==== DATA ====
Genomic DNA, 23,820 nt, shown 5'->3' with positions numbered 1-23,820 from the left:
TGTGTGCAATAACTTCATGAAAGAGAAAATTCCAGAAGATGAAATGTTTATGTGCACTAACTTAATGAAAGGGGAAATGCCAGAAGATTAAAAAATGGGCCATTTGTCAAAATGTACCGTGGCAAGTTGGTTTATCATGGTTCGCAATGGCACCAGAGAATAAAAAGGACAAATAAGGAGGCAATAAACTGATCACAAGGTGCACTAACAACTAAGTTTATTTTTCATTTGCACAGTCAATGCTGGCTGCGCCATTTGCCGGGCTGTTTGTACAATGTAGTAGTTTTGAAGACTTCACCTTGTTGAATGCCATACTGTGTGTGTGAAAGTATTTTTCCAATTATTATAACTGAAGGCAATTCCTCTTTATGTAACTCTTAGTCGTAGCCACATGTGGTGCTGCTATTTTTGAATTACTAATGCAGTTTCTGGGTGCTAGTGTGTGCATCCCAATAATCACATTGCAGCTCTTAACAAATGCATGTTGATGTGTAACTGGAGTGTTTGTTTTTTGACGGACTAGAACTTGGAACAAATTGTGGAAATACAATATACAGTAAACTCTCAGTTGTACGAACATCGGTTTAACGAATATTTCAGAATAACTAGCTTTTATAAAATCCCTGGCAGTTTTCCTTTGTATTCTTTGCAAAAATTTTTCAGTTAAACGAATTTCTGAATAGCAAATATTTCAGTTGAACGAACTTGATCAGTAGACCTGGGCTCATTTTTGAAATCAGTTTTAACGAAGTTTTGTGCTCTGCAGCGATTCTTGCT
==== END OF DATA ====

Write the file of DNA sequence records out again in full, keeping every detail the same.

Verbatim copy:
Genomic DNA, 23,820 nt, shown 5'->3' with positions numbered 1-23,820 from the left:
TGTGTGCAATAACTTCATGAAAGAGAAAATTCCAGAAGATGAAATGTTTATGTGCACTAACTTAATGAAAGGGGAAATGCCAGAAGATTAAAAAATGGGCCATTTGTCAAAATGTACCGTGGCAAGTTGGTTTATCATGGTTCGCAATGGCACCAGAGAATAAAAAGGACAAATAAGGAGGCAATAAACTGATCACAAGGTGCACTAACAACTAAGTTTATTTTTCATTTGCACAGTCAATGCTGGCTGCGCCATTTGCCGGGCTGTTTGTACAATGTAGTAGTTTTGAAGACTTCACCTTGTTGAATGCCATACTGTGTGTGTGAAAGTATTTTTCCAATTATTATAACTGAAGGCAATTCCTCTTTATGTAACTCTTAGTCGTAGCCACATGTGGTGCTGCTATTTTTGAATTACTAATGCAGTTTCTGGGTGCTAGTGTGTGCATCCCAATAATCACATTGCAGCTCTTAACAAATGCATGTTGATGTGTAACTGGAGTGTTTGTTTTTTGACGGACTAGAACTTGGAACAAATTGTGGAAATACAATATACAGTAAACTCTCAGTTGTACGAACATCGGTTTAACGAATATTTCAGAATAACTAGCTTTTATAAAATCCCTGGCAGTTTTCCTTTGTATTCTTTGCAAAAATTTTTCAGTTAAACGAATTTCTGAATAGCAAATATTTCAGTTGAACGAACTTGATCAGTAGACCTGGGCTCATTTTTGAAATCAGTTTTAACGAAGTTTTGTGCTCTGCAGCGATTCTTGCT